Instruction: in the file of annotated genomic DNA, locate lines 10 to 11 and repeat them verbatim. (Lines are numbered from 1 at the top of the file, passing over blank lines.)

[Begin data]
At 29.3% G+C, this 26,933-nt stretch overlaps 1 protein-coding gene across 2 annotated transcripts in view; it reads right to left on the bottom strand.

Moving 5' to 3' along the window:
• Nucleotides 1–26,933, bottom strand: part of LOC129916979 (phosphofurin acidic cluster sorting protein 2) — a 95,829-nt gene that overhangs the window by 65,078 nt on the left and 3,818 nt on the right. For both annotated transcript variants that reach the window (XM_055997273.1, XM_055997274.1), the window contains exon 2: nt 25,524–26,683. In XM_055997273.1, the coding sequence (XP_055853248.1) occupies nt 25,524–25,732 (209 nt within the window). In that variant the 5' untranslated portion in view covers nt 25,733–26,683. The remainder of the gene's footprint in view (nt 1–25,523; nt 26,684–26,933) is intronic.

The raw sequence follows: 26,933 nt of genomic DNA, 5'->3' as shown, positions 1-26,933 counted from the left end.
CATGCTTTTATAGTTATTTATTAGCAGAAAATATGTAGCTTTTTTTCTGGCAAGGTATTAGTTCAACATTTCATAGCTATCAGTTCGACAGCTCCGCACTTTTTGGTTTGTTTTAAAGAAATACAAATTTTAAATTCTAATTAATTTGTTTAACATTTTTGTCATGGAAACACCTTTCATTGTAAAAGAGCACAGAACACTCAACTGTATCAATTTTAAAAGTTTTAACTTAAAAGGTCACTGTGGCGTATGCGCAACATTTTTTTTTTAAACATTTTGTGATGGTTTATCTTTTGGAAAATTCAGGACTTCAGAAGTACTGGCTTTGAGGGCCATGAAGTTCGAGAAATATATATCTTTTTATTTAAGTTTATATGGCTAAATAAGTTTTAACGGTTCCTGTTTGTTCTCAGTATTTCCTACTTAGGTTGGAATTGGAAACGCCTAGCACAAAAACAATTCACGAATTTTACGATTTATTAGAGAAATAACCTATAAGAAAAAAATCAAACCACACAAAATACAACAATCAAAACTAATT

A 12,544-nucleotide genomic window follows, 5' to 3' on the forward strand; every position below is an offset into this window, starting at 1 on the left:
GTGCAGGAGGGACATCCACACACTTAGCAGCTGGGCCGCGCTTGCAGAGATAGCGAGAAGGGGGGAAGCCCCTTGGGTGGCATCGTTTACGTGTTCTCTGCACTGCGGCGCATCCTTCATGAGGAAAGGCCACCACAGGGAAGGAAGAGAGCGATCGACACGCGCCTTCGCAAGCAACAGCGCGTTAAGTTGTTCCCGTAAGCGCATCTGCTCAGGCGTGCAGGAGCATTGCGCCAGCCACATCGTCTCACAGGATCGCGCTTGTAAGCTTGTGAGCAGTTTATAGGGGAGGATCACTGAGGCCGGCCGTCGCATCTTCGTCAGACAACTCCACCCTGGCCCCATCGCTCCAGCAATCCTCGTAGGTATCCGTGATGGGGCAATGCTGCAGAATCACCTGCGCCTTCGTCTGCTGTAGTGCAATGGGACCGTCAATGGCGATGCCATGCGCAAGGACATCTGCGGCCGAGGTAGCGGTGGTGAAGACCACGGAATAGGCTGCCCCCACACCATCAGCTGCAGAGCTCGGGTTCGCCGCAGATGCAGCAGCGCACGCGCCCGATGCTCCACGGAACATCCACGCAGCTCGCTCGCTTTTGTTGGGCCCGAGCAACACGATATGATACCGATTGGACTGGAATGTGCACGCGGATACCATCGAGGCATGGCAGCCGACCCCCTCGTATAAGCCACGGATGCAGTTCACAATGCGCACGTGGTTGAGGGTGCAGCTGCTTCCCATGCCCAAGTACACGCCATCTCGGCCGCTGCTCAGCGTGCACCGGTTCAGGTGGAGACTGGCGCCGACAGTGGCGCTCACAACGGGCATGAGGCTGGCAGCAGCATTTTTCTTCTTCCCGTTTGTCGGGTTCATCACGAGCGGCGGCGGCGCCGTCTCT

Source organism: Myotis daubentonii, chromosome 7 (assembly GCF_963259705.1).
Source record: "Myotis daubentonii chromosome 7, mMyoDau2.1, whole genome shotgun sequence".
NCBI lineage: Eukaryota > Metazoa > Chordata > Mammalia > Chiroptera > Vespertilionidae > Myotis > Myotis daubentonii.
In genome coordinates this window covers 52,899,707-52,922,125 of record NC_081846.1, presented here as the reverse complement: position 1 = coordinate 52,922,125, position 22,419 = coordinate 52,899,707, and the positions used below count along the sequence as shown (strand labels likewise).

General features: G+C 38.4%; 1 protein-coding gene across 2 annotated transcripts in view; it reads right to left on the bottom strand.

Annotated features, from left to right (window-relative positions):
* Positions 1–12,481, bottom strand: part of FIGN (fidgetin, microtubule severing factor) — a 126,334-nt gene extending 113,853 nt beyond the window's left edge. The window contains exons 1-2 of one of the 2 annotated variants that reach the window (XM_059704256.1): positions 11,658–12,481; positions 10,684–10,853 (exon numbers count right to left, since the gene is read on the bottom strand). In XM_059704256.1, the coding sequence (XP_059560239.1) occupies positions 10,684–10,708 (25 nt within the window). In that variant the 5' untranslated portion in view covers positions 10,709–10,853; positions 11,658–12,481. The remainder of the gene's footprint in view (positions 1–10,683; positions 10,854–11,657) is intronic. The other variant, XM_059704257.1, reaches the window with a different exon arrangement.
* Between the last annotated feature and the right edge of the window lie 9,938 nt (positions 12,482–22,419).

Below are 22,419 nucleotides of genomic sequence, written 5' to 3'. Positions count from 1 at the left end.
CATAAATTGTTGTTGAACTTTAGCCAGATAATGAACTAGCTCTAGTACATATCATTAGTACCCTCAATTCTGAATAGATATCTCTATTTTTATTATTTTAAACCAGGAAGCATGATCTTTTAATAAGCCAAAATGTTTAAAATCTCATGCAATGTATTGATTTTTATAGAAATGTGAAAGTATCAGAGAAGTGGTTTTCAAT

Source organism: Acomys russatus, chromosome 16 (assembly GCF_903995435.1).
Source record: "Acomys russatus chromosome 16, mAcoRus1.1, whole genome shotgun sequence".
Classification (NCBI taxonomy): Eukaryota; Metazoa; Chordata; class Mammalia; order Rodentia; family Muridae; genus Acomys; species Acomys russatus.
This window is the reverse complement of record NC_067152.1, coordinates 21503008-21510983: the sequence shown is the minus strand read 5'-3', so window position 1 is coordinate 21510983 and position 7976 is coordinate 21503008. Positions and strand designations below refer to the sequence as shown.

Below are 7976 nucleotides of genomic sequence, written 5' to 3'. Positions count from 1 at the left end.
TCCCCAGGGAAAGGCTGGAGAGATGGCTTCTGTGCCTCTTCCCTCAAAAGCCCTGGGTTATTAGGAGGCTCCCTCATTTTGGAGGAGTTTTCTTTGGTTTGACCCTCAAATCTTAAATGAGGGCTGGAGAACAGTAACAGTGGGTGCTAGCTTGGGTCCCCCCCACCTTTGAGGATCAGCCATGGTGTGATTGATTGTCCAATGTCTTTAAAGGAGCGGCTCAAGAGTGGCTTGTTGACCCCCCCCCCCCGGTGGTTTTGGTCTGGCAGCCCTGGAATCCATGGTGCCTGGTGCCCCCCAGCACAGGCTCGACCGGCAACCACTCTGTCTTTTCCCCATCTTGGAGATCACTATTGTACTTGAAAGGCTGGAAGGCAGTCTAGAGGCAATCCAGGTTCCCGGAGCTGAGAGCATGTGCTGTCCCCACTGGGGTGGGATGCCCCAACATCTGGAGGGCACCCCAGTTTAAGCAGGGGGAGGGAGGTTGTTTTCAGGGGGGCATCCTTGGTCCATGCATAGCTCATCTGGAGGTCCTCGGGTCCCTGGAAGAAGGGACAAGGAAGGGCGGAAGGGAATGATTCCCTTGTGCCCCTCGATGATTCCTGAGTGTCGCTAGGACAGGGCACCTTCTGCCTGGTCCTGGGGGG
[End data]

NCBI lineage: Eukaryota > Metazoa > Chordata > Mammalia > Chiroptera > Vespertilionidae > Myotis > Myotis daubentonii.
In genome coordinates this window covers 52,899,707-52,922,125 of record NC_081846.1, presented here as the reverse complement: position 1 = coordinate 52,922,125, position 22,419 = coordinate 52,899,707, and the positions used below count along the sequence as shown (strand labels likewise).